Humans normally have 46 chromosomes in each cell, divided into 23 pairs. Two copies of chromosome 3, one copy inherited from each parent, form one of the pairs. Chromosome 3 spans almost 200 million base pairs (the building blocks of DNA) and represents approximately 6.5 percent of the total DNA in cells.
Identifying genes on each chromosome is an active area of genetic research. Because researchers use different approaches to predict the number of genes on each chromosome, the estimated number of genes varies. Chromosome 3 likely contains between 1,100 and 1,500 genes.
Genes on chromosome 3 are among the estimated 20,000 to 25,000 total genes in the human genome.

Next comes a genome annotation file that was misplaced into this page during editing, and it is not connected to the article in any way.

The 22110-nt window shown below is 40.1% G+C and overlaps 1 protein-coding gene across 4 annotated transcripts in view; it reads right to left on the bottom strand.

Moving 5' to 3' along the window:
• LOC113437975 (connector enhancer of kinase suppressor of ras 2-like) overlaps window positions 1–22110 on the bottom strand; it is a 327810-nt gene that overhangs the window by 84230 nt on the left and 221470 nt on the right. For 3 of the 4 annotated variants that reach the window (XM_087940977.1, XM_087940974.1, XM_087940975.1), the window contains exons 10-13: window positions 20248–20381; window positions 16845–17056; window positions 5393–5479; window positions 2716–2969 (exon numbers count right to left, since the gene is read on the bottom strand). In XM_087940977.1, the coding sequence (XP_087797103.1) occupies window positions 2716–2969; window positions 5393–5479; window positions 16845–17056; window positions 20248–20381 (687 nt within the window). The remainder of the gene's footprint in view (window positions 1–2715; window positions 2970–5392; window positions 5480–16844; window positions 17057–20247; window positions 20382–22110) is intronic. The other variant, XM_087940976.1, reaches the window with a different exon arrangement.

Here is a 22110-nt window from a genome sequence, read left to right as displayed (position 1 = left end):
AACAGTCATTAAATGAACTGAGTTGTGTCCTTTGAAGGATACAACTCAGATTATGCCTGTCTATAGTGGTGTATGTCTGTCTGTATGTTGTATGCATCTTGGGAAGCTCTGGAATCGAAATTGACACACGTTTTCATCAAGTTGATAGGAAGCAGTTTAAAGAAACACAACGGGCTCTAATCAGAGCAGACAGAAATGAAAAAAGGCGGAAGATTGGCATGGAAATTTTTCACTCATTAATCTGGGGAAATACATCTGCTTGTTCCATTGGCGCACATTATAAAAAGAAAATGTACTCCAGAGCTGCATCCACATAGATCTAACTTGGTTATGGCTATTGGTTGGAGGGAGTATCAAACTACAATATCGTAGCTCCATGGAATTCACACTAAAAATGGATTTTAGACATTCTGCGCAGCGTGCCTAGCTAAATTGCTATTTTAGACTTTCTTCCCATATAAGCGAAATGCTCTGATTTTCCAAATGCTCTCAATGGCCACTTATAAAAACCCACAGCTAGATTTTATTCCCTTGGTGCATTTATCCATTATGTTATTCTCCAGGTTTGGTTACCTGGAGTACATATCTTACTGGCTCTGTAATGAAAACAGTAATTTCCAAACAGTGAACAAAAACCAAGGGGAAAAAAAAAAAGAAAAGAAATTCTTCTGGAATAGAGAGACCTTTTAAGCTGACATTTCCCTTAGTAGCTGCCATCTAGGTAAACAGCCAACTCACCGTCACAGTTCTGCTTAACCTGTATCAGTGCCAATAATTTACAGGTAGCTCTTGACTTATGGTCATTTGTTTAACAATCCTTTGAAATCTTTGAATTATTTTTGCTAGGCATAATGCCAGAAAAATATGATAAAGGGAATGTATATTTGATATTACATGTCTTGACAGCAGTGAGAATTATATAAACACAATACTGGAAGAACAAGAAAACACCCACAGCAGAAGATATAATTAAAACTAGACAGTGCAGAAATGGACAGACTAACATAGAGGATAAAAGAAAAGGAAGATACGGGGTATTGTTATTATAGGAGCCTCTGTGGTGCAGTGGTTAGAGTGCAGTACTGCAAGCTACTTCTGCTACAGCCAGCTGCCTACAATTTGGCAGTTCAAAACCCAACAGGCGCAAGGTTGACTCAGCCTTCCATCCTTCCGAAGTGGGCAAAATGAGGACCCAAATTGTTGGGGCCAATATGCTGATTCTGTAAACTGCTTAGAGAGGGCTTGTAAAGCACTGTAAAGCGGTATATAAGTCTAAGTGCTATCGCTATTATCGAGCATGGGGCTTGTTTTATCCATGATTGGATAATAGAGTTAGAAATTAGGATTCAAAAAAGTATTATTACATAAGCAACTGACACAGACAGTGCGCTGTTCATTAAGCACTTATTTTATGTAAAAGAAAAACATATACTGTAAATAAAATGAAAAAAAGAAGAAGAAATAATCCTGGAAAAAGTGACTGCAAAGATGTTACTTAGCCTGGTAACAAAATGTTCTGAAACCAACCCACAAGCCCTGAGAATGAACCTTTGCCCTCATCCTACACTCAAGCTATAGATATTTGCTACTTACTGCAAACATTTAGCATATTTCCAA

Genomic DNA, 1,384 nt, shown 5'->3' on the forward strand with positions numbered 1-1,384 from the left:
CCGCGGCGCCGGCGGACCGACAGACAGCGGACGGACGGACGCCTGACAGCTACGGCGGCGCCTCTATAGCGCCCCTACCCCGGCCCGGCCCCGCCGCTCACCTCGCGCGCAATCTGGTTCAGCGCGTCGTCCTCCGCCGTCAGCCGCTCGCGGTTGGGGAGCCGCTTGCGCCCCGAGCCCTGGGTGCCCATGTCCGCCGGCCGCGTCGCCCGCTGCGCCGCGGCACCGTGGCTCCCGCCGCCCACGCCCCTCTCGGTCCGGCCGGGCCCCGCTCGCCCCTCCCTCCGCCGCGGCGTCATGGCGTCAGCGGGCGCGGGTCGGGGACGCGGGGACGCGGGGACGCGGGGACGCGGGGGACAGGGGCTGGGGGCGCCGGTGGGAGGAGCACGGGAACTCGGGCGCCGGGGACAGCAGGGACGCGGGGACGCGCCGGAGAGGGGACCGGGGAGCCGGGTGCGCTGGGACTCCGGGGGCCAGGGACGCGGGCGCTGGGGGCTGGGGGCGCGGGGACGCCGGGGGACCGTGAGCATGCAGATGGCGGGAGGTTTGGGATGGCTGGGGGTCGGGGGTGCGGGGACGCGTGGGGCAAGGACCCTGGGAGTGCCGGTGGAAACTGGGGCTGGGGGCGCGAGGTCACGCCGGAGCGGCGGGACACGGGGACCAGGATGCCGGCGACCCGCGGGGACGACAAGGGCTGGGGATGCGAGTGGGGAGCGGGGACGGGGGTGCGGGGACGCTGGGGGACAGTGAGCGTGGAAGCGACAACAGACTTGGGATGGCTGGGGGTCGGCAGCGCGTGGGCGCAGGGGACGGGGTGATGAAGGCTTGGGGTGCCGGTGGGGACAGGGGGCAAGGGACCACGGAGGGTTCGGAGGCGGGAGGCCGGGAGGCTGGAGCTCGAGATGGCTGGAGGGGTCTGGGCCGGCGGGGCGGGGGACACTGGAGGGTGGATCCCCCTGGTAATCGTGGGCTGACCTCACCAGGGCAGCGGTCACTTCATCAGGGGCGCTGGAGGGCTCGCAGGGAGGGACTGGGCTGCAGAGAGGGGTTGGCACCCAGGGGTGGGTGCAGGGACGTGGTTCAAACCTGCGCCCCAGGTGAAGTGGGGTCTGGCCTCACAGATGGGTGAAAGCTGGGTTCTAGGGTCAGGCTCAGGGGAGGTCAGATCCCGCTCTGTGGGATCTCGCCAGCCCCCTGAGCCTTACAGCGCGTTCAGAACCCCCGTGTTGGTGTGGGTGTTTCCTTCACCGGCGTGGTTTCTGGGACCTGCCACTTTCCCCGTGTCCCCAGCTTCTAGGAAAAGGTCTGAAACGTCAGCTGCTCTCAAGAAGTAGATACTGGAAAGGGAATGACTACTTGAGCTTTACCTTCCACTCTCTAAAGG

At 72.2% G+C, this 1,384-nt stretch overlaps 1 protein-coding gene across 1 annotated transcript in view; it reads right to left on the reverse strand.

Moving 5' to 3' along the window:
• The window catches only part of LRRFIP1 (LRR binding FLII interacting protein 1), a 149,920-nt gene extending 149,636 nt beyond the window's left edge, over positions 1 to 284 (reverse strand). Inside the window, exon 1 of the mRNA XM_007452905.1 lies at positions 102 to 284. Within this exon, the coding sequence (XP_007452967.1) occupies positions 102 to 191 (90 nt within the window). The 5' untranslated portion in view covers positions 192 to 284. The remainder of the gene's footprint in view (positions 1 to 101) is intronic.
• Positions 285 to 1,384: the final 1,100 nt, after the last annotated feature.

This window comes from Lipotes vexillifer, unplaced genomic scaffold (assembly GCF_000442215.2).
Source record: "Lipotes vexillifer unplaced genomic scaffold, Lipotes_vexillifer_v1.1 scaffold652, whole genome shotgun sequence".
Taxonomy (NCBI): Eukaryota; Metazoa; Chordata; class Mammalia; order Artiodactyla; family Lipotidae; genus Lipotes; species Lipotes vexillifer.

Scientists from the John Innes Centre have identified a gene that has deep-rooted effects on seed production in wheat.
In 2020, a research team demonstrated that a significant genetic risk factor for severe COVID-19 infection was inherited from Neanderthals.
Research has revealed that a part of DNA, which causes a almost three times higher risk of developing severe COVID-19, is inherited from Neanderthals.